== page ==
Index to Chiropractic Literature
Index to Chiropractic Literature
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ID 19582
  Title A prospective, single-blinded, randomized, controlled clinical trial of the effects of manipulation on proprioception and ankle dorsiflexion in chronic recurrent ankle sprain [randomized controlled trial]
Journal JACA Online. 2007 Jul;44(5):Online access only p 7-17
Peer Review Yes
Publication Type Randomized Controlled Trial
Abstract/Notes Introduction: Ankle inversion sprain is a common injury that can result in chronic recurrence of ankle sprains. Impaired proprioceptive abilities and decreased range of motion (ROM) in dorsiflexion have been found to be predictors of ankle sprain. Manual manipulation of the ankle has been found to improve these measures. This study investigates the efficacy of multiple manipulative treatments vs. a single manipulative treatment of the ankle in participants with chronic recurrent ankle sprain.

Materials and Methods: Thirty participants diagnosed with chronic recurrent ankle sprain were randomized into 2 equal groups. The treatment group received 6 ankle manipulation treatments over a period of 4 weeks and the control group, a single manipulative treatment. Outcomes of proprioception, ROM, pain threshold, and subjective pain were collected and assessed.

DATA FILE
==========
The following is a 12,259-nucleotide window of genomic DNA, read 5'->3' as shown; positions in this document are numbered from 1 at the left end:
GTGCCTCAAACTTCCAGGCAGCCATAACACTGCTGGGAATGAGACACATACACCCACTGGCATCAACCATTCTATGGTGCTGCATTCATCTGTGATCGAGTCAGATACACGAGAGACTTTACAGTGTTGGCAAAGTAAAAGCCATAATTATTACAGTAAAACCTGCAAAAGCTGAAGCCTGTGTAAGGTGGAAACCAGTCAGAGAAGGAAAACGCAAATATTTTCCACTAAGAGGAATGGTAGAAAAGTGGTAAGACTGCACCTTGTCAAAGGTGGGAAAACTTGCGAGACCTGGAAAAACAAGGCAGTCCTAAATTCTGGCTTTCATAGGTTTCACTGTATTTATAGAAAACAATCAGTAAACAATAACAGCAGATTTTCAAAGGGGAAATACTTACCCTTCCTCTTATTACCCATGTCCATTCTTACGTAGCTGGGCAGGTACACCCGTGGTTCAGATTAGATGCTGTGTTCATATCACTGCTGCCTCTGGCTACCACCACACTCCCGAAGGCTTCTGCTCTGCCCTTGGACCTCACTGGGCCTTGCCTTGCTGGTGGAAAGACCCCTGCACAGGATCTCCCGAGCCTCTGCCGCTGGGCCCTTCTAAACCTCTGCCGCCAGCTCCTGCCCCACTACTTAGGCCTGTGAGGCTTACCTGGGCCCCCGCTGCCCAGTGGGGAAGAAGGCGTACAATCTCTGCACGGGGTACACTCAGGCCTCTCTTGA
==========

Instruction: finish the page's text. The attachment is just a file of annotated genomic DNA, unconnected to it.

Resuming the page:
Results: A significant treatment effect was found for the treatment group on 2 measures of proprioception as well as dorsiflexion ROM (p = 0.029, p = 0.047, and p = 0.028, respectively).

Discussion: These findings support previous studies that found manipulation to be an effective procedure in improving proprioception and dorsiflexion, implying a decreased risk of future ankle sprain.

Conclusion: Based on the findings of the present study, manipulation is an effective modality in the improvement of both proprioception and dorsiflexion in chronic recurrent ankle sprain, with multiple treatments of ankle manipulation found to be superior to a single manipulative treatment. Further study is warranted to evaluate the long-term outcomes of manipulation in this population.

This abstract is reproduced with permission of the publisher; full text is available by subscription.

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